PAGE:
Australian correspondent Geoff Norman tells his readers back home about how, on a distant continent, a holy man politician-cum-prophet has turned massive crowds of primitive indigenes into worshipers expecting miracles.
It was early 1994 when Nelson Mandela gave a speech in a slum outside Cape Town and spoke in grand terms of a new beginning and how when he was elected president every household would have a washing machine.
People took him literally. A few months later he became South Africa’s first black president. That’s when clerks in department stores in Cape Town had to turn people away demanding their free washer and dryer.
Having spent some time as a reporter in South Africa watching the Mandela presidency I was reminded of that story this week when I travelled with Democratic presidential candidate Barack Obama on the campaign trail. ...
How does a cult figure, in the eyes of some something akin to a messiah, make the transition to a political frontrunner – president even – where disappointment will soon crush what seemed to be a journey to a promised land?
Looking into the faces of a more than 16,000-strong crowd in a basketball stadium in Hartford, Connecticut this week, the Mandela magic I’d seen before was there too. Black and white, and the youth; they appeared in a state close to rapture watching Obama speak. Here and there one could see women crying and the some men wiping away tears too.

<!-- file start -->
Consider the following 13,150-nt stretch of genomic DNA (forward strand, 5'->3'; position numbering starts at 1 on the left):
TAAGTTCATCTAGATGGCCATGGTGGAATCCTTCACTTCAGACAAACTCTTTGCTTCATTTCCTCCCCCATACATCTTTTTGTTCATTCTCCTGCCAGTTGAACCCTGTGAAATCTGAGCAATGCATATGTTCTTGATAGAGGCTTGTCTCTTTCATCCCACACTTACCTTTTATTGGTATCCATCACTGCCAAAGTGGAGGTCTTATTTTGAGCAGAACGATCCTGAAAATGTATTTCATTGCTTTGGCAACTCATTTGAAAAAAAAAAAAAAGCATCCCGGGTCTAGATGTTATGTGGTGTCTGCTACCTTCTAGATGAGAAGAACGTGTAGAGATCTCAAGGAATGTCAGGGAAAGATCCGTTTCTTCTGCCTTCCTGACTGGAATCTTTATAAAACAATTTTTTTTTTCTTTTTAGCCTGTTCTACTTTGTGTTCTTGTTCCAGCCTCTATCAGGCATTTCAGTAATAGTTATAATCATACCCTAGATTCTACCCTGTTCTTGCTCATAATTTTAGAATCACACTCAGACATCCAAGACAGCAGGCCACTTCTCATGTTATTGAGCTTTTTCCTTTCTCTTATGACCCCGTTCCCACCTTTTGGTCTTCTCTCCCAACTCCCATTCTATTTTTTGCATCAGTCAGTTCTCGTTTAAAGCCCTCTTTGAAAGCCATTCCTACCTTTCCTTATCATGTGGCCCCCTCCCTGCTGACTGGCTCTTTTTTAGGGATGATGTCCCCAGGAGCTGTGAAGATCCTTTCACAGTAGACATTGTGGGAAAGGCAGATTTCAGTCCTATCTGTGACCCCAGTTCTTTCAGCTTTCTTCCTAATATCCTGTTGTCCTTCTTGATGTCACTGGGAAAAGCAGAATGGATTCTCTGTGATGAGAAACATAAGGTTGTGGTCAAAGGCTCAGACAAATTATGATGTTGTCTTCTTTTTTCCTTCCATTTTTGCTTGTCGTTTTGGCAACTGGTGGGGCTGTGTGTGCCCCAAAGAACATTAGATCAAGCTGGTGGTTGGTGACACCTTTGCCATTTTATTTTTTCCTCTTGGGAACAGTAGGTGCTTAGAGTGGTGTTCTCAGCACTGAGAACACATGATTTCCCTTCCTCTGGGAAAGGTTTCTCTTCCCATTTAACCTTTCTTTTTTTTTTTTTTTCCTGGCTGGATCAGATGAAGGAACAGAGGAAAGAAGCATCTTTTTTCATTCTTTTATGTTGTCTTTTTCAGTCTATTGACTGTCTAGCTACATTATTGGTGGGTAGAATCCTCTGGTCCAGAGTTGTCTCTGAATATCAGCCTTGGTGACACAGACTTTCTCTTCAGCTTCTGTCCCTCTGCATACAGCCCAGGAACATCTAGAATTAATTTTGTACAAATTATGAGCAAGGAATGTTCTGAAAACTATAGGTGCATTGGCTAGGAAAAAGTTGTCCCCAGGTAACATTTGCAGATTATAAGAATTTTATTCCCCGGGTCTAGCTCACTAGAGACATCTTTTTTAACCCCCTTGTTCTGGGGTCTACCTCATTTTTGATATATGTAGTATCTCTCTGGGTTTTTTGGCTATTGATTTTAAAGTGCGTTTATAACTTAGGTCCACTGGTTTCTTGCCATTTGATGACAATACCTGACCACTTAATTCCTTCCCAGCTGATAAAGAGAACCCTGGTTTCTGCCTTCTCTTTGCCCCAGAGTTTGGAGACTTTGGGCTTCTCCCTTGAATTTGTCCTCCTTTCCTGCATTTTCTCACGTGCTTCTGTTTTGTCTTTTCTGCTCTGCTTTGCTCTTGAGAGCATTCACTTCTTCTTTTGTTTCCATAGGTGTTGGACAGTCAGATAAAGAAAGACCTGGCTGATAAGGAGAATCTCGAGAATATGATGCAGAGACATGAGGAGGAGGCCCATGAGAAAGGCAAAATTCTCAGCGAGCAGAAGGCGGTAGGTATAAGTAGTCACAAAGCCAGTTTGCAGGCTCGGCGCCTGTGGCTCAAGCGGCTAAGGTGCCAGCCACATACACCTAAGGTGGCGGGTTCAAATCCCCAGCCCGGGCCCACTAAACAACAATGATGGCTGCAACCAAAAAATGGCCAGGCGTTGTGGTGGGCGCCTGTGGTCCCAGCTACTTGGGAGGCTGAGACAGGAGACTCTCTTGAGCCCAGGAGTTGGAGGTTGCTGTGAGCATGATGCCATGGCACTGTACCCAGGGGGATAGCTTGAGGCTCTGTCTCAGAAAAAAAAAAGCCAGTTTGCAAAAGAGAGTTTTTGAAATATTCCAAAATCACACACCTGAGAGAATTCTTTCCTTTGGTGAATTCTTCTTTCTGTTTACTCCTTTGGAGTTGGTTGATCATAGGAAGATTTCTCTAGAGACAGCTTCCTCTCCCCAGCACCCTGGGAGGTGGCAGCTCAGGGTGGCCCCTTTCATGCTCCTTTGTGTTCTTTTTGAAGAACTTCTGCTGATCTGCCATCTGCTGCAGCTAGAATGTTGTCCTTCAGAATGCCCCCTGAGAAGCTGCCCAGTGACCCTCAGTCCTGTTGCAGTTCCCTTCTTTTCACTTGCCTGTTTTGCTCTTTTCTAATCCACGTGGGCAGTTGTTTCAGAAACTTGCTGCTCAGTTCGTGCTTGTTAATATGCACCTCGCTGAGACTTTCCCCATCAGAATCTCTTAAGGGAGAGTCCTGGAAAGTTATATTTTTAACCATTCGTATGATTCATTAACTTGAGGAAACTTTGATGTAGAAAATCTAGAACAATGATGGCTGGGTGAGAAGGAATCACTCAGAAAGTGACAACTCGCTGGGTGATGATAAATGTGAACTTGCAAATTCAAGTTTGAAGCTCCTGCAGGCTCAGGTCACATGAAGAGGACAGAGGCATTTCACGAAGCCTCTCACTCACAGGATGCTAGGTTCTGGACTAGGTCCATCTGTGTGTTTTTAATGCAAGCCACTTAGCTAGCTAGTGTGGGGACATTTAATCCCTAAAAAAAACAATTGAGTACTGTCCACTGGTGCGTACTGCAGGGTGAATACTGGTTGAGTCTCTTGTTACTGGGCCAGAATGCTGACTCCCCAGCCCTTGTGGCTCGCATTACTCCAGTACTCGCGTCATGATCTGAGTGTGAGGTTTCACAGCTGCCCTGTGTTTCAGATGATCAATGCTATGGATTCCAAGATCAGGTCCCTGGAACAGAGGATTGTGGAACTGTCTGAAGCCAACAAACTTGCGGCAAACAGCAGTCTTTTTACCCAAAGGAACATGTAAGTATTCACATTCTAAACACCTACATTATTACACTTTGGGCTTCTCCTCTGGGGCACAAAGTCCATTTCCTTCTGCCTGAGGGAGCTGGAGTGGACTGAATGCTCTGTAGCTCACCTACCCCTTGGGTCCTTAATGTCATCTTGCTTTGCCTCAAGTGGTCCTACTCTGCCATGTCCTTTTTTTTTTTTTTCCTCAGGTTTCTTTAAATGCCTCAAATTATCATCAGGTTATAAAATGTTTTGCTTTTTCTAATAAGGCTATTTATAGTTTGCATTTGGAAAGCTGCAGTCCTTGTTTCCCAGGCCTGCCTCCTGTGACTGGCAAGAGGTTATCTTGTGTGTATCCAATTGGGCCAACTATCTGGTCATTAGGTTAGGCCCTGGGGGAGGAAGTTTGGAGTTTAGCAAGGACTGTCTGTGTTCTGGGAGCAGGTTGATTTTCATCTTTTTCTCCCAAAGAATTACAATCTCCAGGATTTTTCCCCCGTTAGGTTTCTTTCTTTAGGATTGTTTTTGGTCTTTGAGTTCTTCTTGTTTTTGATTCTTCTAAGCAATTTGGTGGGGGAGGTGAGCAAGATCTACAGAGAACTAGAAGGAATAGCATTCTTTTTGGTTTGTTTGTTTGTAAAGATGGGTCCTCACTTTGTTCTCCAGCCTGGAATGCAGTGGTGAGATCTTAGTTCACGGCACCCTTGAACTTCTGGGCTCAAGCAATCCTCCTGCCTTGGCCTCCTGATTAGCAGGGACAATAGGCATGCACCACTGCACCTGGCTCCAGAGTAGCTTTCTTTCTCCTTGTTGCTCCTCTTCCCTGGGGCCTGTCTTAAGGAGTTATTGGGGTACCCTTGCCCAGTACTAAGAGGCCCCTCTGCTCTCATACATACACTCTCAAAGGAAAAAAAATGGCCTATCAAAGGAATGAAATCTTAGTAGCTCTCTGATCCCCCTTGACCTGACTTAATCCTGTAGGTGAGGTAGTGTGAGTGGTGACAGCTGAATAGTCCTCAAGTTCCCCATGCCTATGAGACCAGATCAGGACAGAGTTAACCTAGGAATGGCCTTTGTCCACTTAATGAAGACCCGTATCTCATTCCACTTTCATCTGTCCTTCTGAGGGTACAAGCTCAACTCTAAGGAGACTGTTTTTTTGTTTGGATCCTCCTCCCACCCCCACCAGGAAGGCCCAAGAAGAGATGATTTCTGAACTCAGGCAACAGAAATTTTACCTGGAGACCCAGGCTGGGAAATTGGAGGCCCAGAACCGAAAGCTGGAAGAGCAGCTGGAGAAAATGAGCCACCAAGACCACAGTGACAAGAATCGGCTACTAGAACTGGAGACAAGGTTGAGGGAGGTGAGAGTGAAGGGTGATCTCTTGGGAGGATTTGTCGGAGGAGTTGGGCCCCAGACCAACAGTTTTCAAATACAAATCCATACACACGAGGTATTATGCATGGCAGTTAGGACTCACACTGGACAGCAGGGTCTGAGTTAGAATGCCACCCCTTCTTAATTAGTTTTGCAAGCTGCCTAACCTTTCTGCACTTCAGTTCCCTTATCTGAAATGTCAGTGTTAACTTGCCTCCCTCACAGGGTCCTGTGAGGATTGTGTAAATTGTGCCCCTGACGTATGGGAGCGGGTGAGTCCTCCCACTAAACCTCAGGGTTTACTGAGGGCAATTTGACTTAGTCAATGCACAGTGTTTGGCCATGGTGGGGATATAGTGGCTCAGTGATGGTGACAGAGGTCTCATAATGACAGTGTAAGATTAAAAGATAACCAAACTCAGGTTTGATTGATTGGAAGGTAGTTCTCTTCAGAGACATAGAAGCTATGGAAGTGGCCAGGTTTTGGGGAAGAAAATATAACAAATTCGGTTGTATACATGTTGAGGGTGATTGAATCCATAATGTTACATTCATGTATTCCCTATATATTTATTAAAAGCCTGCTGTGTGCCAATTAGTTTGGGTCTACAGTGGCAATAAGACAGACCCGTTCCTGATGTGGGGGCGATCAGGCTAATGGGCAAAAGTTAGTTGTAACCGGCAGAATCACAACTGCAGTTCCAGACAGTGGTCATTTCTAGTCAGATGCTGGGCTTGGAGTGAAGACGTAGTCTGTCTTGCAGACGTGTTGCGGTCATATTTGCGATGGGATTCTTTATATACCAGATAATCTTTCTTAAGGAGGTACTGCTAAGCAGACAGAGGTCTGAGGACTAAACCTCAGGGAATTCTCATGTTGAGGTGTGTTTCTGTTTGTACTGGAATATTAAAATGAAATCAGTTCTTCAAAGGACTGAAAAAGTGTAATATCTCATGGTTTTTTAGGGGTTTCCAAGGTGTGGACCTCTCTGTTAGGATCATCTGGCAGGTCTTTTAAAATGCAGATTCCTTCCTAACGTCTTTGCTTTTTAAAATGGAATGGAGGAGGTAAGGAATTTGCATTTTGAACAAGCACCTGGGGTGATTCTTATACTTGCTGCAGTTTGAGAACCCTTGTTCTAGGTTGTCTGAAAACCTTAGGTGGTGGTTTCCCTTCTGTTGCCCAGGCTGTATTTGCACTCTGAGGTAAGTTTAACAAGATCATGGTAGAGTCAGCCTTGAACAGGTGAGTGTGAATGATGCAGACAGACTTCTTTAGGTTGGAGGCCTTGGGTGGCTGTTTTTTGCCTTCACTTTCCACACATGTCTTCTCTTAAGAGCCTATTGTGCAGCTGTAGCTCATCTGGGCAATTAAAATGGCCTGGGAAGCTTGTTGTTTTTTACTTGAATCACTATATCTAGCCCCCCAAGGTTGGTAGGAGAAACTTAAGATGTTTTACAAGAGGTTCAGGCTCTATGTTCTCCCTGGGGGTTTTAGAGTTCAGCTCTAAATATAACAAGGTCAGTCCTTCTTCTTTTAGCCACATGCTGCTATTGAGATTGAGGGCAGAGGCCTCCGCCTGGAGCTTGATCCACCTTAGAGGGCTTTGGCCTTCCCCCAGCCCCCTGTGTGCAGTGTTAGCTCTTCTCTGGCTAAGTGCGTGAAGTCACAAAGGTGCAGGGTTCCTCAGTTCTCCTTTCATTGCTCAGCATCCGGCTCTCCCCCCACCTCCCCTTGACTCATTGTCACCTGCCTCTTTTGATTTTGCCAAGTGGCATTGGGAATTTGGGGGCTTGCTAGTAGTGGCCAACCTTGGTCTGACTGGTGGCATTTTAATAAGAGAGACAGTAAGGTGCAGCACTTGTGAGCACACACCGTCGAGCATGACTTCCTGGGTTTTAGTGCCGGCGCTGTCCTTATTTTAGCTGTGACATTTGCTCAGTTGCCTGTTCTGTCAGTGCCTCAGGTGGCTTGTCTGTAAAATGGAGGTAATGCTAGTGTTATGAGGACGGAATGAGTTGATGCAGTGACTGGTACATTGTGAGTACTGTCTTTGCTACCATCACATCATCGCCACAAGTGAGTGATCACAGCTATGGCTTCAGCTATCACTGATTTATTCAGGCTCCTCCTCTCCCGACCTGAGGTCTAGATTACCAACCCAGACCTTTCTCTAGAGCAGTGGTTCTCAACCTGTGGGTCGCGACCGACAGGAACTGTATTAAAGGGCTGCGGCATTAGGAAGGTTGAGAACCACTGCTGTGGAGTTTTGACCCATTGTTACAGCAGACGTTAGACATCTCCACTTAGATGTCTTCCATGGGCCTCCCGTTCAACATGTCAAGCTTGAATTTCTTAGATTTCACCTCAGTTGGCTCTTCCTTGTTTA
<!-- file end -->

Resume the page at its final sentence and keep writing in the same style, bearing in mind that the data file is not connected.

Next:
It was not the promise of a washing machine, of course. Mandela was heading a Rainbow Revolution – a new governing coalition. The sense of renewal in those heady days in South Africa in the mid-’90s was palpable. A political and cultural boil was being lanced. There was relief and joy. Cape Town in those days was humming.
In the US today there are echoes of that Rainbow Revolution. Through the media and on the streets people are getting a bit giddy over Obama. In this man they are projecting a new course – one that he says he will lead – where the US buries the culture wars, charts a new course in bipartisan politics and heralds a new dawn for America. ...
Obama is part politician, part cult. Supporters wearing T-shirts with an Andy Warhol like pop-art image of his face testify to that. But then they – him – were once easy to dismiss until people realised Obama’s charisma was being matched by one of the most sophisticated ground operations ever seen. It is one that is outsmarting the Clinton machine. He’s marrying inspiration and cult with old-fashioned political grunt.
One would have to have a heart of stone not to be moved by Obama on the stump. It’s not so much by what he says but it’s the way the crowds respond to his words. When 16,000 people, without prompting, start shouting some of his keynote phrases as he delivers them, you know something special is going on.
The atmosphere at his events is such that one wonders if Obama is about to walk out with a basket with some loaves and fishes to feed the thousands.